The uDraw Studio:
The uDraw Game Tablet is bundled with the uDraw Studio, which we would say is somewhat of a Nintendo-ed and super simplified version of the Corel Painter. We are not trying to say that you will be mixing any virtual paints on the digital canvas to create the amazing effects, but you do get to have a good collection of media at your disposal. Naturally, this includes the usual paintbrush, chalk, pencil, a pen, charcoal and an airbrush; that is just about it. You can even specify the size each individually and choose from hundreds of colour pallets. There is also an option to create your own rubber stamp, for instance, to place the fish silhouettes. Using the stylus is pretty instinctive, but it slides across the tablet surface with so little resistance that at times, the control feels slippery, especially given that the tip of the stylus is in fact a button that you push by applying a little extra pressure to the drawing surface, which is the equivalent of a mouse-click.
Drawing on it:
Just as a console for the kids to make some cool pictures, it works well enough and is just good enough for even the adults to make their own cool pictures, the only issue is that, they still look as though they were drawn by kids. You do have the pressure sensitivity option, but the most annoying fact is that, you will have to go into a menu and enable it with each and every tool selection. In fact, you may have to dig into the menu and toggle with a lot of stuff. We understand that it is only a button press away, but it would be nice if users can custom assign some specific tools to the Wiimote inputs. As the settings are, the ‘1’ option will always load the eraser and ‘2’ option always fills the buckets, because this bucket is widely regarded to the tool that is most often used by the real artists.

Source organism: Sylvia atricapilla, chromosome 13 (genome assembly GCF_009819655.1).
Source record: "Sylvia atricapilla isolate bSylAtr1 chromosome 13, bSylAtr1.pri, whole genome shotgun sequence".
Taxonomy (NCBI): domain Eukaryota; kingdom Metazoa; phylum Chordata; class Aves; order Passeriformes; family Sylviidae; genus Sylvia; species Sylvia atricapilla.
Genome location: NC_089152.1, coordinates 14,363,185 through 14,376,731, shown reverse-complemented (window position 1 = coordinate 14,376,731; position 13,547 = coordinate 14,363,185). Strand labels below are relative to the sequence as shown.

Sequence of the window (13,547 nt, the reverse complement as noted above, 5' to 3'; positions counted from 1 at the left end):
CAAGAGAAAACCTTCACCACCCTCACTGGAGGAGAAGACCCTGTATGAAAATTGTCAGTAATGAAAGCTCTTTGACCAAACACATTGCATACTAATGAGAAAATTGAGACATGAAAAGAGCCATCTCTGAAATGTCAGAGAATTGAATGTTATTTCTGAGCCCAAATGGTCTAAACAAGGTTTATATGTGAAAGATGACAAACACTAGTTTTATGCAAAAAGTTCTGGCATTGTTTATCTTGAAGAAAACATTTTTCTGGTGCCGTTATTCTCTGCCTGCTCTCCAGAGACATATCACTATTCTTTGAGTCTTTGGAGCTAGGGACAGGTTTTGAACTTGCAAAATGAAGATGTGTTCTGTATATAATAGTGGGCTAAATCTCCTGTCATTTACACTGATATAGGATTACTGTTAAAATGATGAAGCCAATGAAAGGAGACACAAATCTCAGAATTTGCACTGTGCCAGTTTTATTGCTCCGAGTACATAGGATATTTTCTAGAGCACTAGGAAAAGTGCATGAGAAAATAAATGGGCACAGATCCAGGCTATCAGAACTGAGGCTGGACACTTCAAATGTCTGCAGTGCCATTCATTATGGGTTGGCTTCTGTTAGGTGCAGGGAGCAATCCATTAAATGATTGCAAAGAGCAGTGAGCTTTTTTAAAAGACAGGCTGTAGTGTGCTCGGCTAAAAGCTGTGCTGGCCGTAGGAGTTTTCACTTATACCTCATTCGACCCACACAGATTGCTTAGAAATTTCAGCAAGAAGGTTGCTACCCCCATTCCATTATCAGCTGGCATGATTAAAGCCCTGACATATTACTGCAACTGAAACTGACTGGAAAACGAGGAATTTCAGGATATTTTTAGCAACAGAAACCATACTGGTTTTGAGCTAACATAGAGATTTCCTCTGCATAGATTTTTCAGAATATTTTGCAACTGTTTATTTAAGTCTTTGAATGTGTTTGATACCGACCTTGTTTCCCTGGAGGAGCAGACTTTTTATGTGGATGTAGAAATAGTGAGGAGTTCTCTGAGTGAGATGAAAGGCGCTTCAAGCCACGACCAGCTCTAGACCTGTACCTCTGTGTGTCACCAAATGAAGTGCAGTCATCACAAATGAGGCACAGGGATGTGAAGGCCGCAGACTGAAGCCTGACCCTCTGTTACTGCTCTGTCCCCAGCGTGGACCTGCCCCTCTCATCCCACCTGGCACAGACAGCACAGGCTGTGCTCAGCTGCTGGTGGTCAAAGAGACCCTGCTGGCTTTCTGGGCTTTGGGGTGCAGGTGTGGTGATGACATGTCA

Your artistic masterpieces can be exported to SD card through the game, which supports JPEG, or high quality PNG. This results in a curious and decidedly non-high resolution of 576 x 396 pixels, that is complete with an annoying uDraw watermark on it. We think it is a bit of a fail that importing images from the SD card is not an option. For those who are not so great at paintings, you are out of luck, as unlike Nintendo’s Art Academy on the DS, there are no tutorials available on this game tablet to help you to actually get better at drawing things.
If you have not seen the commercials for the uDraw GameTablet for Wii, you may not have been looking very hard. It seems like the ad campaign for this thing, and the two games created specifically for use with it, just came out of nowhere right along with its mid-November launch. These two launch titles available for the uDraw are at a budget friendly cost.
Dood’s Big Adventure:
One of them is ‘Dood’s Big Adventure’, which is a mediocre platformer with a few tablet-specific gameplay devices that just serve to make the game more frustrating to play than it would be without them. Yes, being able to paint your character, that is, the Dood, and his enemies and heaps of random floating animals that hover in the background is a little fun, but if you are looking for more than one hand to count your age you will get really bored with this game before the title screen has finished loading. Still, it is not enough to make up for the repetitive gameplay and the failure to take advantage of the tablet’s unique capabilities. Game-wise, Dood’s is your basic side-scroller, though instead of a single coherent storyline, you are looking at four mini-games of 15 levels apiece. And while they are fun enough, three of them, Roly-Poly, Bubble Trouble and Fan Frenzy, really seem as though they could just as easily be played using a plain old Wii remote and nunchuck, since the stylus and tablet function solely as directional control and attack or jump buttons. The fourth game, Pen Panic, shows a little more ingenuity, since it involves using the stylus to create mid-air platforms for bouncing, requiring some fun with angles and repeated chain jumps sketched quickly with slashes on the tablet.